Digital Photography Blog

Search

Why is the XF50-140mm F2.8 lens so good?

Posted by Leigh Diprose

The Fuijnon XF50-140mm F2.8 R LM OIS WR (76mm to 213mm equivalent) is the ideal lens for portraiture. This focal length range is typically used by wedding and portrait photographers as it has the versatility to zoom in close to a subject without losing light. On the smaller end of the focal length, photographers are able to get in close to the action due to a minimum working distance of 1m. This allows for some excellent opportunities for close ups. Additionally having an aperture of F2.8 provides this lens with some of the nicest bokeh I've seen. The smooth out of focus results are due to the seven rounded aperture blades, which really do make your image 'pop'.

 

 

Photographers can be a keen bunch of explorers and I've seen them travel to varied locations to try and capture an illusive shot. Using the XF50-140mm you won't have to worry about your gear on these outdoor escapades as the lens features dust, water and low temperature resistance, a feature many photographers will find very comforting. The lightweight design of the lens is also a huge benefit to many photographers like wedding photographers who typically use this sort of lens for hours on end. Weighing only 995 grams the XF50-140mm is significantly lighter than the majority of its competitors, making it a welcome purchase for many a photographers kit. What I like about the lens as well is it maintains its small build due to an inner zooming mechanism that doesn't increase the len's size while zooming in an out.

Fujinon are renowned for their optics and I find this lens stands up to their heritage. Packed with three quiet linear motors and the world's top image stablization technology in its class, the excited photographer will have no trouble photographing subjects hand held in available light. Stabilization isn't one of the only things that makes this lens so good, lens like this one can be quite prone to optical anomalies like chromatic aberrations, lens flare and diffraction, so with this in mind Fujinon constructed this lens using 23 glass elements, which were assigned into 16 groups. Five of these lenses were ED elements and one a Super ED lens element (I'm still looking for the little red cape on it but can't quite find it). The end result of this planned construction is a maximum reduction of chromatic aberration allowing for an image that delivers an incredible sharpness.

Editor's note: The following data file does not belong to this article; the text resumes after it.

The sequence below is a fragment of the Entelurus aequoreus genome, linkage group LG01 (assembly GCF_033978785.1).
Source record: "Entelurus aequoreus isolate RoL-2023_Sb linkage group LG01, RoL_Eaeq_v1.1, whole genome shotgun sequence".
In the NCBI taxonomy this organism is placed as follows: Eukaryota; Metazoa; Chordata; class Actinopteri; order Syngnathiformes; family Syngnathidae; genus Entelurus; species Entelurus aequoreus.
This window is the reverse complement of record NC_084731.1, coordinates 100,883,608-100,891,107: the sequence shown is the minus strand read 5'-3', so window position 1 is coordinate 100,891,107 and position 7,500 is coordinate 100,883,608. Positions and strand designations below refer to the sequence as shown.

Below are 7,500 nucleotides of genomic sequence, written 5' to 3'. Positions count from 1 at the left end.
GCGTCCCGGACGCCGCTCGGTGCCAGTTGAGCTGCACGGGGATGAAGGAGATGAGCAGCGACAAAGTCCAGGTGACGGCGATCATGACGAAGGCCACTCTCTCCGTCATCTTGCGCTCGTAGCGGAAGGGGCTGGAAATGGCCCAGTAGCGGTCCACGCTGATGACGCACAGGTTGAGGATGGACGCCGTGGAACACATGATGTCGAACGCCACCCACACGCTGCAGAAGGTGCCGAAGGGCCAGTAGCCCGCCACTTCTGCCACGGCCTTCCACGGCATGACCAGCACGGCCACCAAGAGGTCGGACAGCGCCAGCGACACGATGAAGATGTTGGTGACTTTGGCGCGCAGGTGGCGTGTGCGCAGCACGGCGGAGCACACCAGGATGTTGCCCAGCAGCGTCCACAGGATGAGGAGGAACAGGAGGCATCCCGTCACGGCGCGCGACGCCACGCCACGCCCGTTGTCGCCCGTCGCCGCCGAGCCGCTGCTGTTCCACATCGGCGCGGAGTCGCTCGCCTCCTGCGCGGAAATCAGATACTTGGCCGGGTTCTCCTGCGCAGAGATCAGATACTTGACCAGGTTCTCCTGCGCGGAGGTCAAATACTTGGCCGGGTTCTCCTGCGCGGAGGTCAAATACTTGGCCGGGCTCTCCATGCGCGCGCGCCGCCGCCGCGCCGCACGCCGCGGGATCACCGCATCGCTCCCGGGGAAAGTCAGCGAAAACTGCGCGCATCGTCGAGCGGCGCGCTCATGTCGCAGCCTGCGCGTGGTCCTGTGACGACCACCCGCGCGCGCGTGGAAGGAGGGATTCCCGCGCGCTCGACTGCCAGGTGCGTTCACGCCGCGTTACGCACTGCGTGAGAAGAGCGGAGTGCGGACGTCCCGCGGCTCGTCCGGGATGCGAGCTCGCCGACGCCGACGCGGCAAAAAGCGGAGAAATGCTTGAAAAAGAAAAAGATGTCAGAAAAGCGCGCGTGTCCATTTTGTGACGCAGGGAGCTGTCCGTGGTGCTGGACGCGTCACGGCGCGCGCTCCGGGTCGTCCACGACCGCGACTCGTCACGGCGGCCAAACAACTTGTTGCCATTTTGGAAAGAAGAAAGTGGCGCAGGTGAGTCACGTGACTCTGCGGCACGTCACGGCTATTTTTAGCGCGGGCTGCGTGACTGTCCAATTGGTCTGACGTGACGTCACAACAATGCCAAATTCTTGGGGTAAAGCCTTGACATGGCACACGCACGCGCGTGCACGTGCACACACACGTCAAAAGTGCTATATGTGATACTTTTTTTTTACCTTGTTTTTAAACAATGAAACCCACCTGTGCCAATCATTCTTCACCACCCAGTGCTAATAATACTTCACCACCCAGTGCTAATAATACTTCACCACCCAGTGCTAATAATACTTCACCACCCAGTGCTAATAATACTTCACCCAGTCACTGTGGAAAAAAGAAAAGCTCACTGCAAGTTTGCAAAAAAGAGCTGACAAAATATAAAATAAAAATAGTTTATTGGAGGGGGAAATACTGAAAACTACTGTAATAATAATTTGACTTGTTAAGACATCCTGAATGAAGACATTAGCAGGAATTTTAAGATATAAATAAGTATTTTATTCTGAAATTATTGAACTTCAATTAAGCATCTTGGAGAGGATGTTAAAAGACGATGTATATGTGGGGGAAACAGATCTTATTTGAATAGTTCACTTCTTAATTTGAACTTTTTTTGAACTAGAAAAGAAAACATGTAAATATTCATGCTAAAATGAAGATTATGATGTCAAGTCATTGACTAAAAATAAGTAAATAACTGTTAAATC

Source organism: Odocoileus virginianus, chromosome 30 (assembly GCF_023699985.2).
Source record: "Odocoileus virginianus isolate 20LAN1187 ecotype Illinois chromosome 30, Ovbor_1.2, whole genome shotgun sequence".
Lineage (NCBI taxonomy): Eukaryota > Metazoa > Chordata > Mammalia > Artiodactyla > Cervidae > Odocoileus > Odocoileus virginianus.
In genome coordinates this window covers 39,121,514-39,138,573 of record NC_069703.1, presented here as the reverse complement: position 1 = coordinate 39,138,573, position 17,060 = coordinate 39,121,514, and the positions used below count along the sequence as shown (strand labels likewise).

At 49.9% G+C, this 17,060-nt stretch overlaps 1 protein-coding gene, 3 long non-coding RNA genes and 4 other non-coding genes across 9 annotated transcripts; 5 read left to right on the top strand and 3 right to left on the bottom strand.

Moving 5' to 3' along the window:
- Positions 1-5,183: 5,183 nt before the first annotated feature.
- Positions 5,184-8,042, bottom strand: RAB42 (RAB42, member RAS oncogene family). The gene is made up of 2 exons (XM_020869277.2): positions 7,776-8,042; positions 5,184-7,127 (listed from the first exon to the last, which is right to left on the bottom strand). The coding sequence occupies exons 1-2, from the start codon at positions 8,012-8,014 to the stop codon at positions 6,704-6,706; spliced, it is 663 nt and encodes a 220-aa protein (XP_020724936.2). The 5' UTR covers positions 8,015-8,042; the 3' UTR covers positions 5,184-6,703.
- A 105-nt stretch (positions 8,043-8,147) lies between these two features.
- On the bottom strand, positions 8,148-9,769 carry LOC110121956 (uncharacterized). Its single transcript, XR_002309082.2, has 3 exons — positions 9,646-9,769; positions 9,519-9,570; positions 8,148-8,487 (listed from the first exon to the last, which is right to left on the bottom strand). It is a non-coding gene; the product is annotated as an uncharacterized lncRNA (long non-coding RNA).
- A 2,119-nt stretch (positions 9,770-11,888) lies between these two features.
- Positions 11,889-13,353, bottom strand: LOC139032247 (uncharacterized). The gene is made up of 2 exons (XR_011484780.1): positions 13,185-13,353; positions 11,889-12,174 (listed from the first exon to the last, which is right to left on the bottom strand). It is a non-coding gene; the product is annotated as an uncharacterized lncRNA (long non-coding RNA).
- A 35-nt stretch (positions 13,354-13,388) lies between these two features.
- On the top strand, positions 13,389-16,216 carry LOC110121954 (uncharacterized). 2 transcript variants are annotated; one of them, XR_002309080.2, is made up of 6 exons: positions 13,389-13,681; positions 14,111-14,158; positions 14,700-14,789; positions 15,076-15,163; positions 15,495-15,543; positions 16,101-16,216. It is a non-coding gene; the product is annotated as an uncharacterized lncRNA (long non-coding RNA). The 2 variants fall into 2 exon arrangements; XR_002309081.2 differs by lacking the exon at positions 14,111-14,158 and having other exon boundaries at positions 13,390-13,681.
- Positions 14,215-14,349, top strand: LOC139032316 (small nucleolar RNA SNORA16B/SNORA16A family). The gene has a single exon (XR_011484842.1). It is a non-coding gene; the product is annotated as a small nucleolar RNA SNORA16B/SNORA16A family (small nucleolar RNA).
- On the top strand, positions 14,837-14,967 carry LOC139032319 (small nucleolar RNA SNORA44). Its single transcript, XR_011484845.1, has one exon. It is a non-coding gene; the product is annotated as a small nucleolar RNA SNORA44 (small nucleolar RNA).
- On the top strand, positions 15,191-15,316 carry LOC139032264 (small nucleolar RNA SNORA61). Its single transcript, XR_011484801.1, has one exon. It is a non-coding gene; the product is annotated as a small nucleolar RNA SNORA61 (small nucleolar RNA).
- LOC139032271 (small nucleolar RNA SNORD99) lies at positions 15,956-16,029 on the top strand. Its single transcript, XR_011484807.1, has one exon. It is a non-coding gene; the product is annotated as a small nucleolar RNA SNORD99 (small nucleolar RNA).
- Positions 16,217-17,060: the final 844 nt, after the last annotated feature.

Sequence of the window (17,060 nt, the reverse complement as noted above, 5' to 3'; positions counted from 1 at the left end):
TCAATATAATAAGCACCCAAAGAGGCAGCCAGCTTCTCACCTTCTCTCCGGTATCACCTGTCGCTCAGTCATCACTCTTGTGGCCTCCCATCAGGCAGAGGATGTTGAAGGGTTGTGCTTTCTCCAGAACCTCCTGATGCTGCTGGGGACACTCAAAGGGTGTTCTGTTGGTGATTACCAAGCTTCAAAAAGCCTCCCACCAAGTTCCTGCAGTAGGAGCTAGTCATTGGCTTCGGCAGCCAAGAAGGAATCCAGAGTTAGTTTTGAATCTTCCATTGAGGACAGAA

Fujifilm also coated the entire area of the lens surface with a High Transmittance Electron Beam Coating (HT-EBC) to reduce ghosting and flare, I know it sounds out of this world, but it's added to ensure the lens produces a sharp clear image. Further to this, the refractive index between the glass and air is altered by the use of a newly developed technology called Nano-Gradient Index (Nano-GI). The result is an effective reduction to the diagonal incident light, meaning there is a further reduction to ghosting and flare. Got it?

Now that you know all of this, you may be thinking, can this lens get any better?

Yes it can, here's the good part, when the XF50-140mm lens is attached to an X Series camera body like the X-T1 or X-E2, I recommend you turn on the Lens Modulation Optimizer (LMO) in the camera's menu as this will improve the lenses performance even further. Say what?  For those of you who would like to learn more I recommend you watch Fujifilm's National Digital Trainer Warrewyk Williams as he goes into what the LMO does in more detail in this video.

XF50-140mm_001

The XF50-140mm has an incredibly quiet high speed auto focus that's only possible due to a reduced weight of the focus lens and a engineered triple linear motor system that's precisely positioned. So if silence is your game, then this lens could be for you. If you're after a faster auto focus on the XF50-140mm lens you'll need a X-Series camera (like the X-T1) that offers Phase Detection AF. The advantage of Phase Detection AF is a extremely high-precision focus due to the auto focus reading a signal directly from the camera's sensor. 

Comments